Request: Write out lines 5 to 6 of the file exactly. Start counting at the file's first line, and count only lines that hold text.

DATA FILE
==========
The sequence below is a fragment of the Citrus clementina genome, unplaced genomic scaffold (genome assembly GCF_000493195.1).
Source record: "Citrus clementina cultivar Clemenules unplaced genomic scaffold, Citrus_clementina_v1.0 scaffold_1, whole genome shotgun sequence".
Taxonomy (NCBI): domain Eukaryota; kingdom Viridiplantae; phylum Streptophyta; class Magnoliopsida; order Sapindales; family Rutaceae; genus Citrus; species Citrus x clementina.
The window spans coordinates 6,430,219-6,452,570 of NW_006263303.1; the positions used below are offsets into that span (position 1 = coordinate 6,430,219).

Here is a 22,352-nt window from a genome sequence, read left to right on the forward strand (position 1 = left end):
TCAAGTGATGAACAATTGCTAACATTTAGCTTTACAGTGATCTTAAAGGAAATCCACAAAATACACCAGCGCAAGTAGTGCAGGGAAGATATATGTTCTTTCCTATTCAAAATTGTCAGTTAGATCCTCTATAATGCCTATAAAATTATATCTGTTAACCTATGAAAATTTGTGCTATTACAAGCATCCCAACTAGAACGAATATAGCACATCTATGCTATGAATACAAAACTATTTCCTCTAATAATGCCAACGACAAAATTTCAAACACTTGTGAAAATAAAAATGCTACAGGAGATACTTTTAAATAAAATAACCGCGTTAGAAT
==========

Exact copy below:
Here is a 22,352-nt window from a genome sequence, read left to right on the forward strand (position 1 = left end):
TCAAGTGATGAACAATTGCTAACATTTAGCTTTACAGTGATCTTAAAGGAAATCCACAAAATACACCAGCGCAAGTAGTGCAGGGAAGATATATGTTCTTTCCTATTCAAAATTGTCAGTTAGATCCTCTATAATGCCTATAAAATTATATCTGTTAACCTATGAAAATTTGTGCTATTACAAGCATCCCAACTAGAACGAATATAGCACATCTATGCTATGAATACAAAACTATTTCCTCTAATAATGCCAACGACAAAATTTCAAACACTTGTGAAAATAAAAATGCTACAGGAGATACTTTTAAATAAAATAACCGCGTTAGAAT